As I read through the Ernst & Young Pulse of the Industry on medtech this year, I saw a lot of familiar themes that we've talked about before: the shift toward a value-based health care system, the growing importance of hospital administrations in purchasing decisions, and how increasing offerings along a disease continuum can be beneficial to growth. Many of these trends were talked about in our Year-in-Preview 2014 presentation. However, the industry keeps undergoing subtle shifts to keep us, and the manufacturers, on our toes. Here are a few interesting tidbits that captured my interest in this year's Pulse of the Industry report, called Differentiating differently.

1.       While value-based outcomes will grow in importance, price will remain paramount. In E&Y's survey of hospitals, they found that hospitals anticipate measures like physician preference for specific device and user-friendly design to decline sharply as influencers in purchasing decisions not too surprising considering the declining role of the physician in these decisions. Accordingly, measures like data demonstrating value and beyond the product services are expected to increase. What is interesting though is that the anticipated role of product price remains exactly the same it's the most important factor now, and it still will be in a few years.

2.       Iterative innovation might not be enough anymore. The E&Y paper brings up an interesting point on iterative innovation. It points out that massive technological breakthroughs are (as in any industry) rare, and that innovation in this market has historically relied on small improvements to existing technology. Over the long term, these baby steps can result in huge technological improvement. However, with the new health care paradigm, these smaller steps become harder to take because purchasers may not be willing to pay for them anymore; they may be happy to settle for a less expensive good enough product.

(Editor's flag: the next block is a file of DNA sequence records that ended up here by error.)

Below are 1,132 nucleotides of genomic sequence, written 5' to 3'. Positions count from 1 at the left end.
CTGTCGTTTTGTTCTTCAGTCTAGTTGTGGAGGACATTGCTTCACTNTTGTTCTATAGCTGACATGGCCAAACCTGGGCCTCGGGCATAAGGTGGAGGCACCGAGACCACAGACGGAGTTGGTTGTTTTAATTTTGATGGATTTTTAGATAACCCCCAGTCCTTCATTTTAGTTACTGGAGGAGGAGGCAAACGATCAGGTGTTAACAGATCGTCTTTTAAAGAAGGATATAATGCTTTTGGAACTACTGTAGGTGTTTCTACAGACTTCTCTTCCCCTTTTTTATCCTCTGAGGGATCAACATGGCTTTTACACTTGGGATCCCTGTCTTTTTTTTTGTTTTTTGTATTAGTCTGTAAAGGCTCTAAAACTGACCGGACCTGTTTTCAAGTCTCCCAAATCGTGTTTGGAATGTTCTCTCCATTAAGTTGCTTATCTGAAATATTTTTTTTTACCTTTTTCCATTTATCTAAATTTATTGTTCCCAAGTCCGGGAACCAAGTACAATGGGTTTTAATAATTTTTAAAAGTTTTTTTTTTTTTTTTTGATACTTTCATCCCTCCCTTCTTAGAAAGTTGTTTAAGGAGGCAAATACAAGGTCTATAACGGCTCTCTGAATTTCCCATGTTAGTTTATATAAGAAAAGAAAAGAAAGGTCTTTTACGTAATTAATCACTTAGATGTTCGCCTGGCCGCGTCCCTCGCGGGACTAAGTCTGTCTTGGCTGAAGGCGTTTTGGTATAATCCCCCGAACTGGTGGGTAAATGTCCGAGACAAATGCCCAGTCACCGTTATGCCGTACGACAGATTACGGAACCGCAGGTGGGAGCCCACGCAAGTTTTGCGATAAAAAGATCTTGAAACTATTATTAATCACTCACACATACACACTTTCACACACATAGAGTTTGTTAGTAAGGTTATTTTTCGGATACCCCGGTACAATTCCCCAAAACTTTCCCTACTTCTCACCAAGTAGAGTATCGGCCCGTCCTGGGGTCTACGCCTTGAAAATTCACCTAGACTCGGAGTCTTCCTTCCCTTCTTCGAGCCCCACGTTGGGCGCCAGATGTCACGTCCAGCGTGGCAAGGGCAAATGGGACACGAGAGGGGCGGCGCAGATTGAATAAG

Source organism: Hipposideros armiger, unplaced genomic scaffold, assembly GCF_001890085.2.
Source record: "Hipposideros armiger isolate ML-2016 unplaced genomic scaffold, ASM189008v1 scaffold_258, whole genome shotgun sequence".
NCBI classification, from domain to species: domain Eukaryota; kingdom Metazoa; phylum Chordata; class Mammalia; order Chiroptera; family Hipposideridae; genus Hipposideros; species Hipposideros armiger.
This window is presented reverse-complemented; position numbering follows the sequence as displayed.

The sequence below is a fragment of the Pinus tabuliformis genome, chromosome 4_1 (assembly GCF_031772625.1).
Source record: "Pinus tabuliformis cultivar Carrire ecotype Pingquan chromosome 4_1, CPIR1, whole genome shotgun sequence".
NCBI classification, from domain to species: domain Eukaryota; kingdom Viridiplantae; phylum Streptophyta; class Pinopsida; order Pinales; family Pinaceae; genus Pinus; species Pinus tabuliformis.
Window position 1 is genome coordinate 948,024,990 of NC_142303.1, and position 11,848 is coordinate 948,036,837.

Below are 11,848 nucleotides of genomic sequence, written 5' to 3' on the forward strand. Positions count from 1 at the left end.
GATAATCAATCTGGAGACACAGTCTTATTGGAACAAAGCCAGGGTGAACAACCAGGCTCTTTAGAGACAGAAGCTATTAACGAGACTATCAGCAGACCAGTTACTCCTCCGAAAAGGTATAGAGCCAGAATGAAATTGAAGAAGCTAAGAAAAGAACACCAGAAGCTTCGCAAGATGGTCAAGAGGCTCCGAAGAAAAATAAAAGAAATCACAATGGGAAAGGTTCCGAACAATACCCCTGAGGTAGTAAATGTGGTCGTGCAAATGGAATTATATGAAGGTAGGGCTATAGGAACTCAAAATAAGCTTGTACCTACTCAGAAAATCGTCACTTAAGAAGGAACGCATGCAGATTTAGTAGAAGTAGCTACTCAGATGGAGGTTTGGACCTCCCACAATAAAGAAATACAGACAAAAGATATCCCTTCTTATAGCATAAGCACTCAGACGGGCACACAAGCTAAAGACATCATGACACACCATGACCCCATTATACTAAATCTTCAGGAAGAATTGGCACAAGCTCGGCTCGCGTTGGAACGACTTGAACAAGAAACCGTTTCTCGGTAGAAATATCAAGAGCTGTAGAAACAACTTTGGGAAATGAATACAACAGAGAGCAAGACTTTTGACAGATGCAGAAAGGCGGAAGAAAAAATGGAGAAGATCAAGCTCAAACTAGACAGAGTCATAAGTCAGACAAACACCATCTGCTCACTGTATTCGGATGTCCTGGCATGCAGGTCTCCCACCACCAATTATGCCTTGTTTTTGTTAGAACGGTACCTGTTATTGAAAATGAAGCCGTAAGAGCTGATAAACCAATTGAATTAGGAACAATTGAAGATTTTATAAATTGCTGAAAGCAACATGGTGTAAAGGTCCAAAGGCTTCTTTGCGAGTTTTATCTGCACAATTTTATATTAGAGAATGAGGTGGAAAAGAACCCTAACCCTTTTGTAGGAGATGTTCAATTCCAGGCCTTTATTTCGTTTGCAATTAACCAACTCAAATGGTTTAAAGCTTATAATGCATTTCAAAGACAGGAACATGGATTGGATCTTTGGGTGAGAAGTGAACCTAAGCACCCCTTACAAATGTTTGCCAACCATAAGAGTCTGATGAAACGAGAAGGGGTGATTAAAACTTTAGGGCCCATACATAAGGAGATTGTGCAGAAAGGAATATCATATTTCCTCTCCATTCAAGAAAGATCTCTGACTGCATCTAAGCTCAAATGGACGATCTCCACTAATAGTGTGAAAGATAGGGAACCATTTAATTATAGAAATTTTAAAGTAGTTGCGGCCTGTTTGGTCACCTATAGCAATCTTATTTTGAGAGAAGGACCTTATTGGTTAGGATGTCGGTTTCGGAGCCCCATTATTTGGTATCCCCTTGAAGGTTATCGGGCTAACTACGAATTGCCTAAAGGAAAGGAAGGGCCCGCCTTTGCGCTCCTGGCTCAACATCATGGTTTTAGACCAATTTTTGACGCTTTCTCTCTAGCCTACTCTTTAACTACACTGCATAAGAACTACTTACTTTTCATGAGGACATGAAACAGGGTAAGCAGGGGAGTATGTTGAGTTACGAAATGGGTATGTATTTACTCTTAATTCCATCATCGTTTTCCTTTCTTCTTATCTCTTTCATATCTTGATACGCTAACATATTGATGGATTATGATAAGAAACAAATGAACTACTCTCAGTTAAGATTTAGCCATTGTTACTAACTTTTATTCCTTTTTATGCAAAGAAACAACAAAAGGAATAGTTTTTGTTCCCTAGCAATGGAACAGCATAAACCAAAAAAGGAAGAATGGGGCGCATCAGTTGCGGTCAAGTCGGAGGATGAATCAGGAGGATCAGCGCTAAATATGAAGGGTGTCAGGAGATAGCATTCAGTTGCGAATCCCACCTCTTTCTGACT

3.       Über-scope deals, like the Medtronic-Covidien acquisition, might be the way forward. I liked that the paper termed the Medtronic-Covidien deal the über-scope approach. E&Y talks about the Zimmer-Biomet acquisition as an example of creating scope in a single disease area, with both of these companies being orthopedic giants. The Danaher-Nobel Biocare deal falls in a similar category. However, the Medtronic-Covidien deal represents an example of a company creating scope across multiple disease areas, hence, über-scope. The paper does caution though that it's too early to tell whether this type of unprecedented acquisition will have a positive impact on the combined company, but that either way, it's already got the industry talking about the growing role of medtech M&A in this new health care environment.

Overall, a great read. As we close out 2014, it's almost time to think about our top ten trends for 2015, if you can believe it. While a lot of themes will be familiar, there's always new ways to think about old trends and subtle shifts in direction, which will help us all take the industry the next step forward. As with innovation in medtech itself, medtech market research is, after all, an iterative process.

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